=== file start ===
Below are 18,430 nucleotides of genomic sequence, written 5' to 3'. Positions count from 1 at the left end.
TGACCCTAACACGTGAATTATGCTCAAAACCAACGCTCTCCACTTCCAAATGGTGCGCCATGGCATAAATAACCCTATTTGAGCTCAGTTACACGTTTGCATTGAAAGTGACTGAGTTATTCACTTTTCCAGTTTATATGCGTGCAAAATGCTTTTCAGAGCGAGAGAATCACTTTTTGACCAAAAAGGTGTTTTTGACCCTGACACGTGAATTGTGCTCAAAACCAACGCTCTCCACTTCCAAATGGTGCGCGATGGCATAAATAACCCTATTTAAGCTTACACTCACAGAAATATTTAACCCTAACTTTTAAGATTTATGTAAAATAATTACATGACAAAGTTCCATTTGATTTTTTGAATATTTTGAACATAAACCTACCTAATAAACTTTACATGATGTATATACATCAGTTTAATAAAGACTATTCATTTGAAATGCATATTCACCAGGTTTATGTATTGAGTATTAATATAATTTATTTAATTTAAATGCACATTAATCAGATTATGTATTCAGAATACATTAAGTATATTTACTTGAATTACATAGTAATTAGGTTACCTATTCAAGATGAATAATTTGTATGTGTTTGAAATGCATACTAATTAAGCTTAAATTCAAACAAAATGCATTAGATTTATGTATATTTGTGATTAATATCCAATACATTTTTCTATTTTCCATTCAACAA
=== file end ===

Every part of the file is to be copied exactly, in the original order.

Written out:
Below are 18,430 nucleotides of genomic sequence, written 5' to 3'. Positions count from 1 at the left end.
TGACCCTAACACGTGAATTATGCTCAAAACCAACGCTCTCCACTTCCAAATGGTGCGCCATGGCATAAATAACCCTATTTGAGCTCAGTTACACGTTTGCATTGAAAGTGACTGAGTTATTCACTTTTCCAGTTTATATGCGTGCAAAATGCTTTTCAGAGCGAGAGAATCACTTTTTGACCAAAAAGGTGTTTTTGACCCTGACACGTGAATTGTGCTCAAAACCAACGCTCTCCACTTCCAAATGGTGCGCGATGGCATAAATAACCCTATTTAAGCTTACACTCACAGAAATATTTAACCCTAACTTTTAAGATTTATGTAAAATAATTACATGACAAAGTTCCATTTGATTTTTTGAATATTTTGAACATAAACCTACCTAATAAACTTTACATGATGTATATACATCAGTTTAATAAAGACTATTCATTTGAAATGCATATTCACCAGGTTTATGTATTGAGTATTAATATAATTTATTTAATTTAAATGCACATTAATCAGATTATGTATTCAGAATACATTAAGTATATTTACTTGAATTACATAGTAATTAGGTTACCTATTCAAGATGAATAATTTGTATGTGTTTGAAATGCATACTAATTAAGCTTAAATTCAAACAAAATGCATTAGATTTATGTATATTTGTGATTAATATCCAATACATTTTTCTATTTTCCATTCAACAA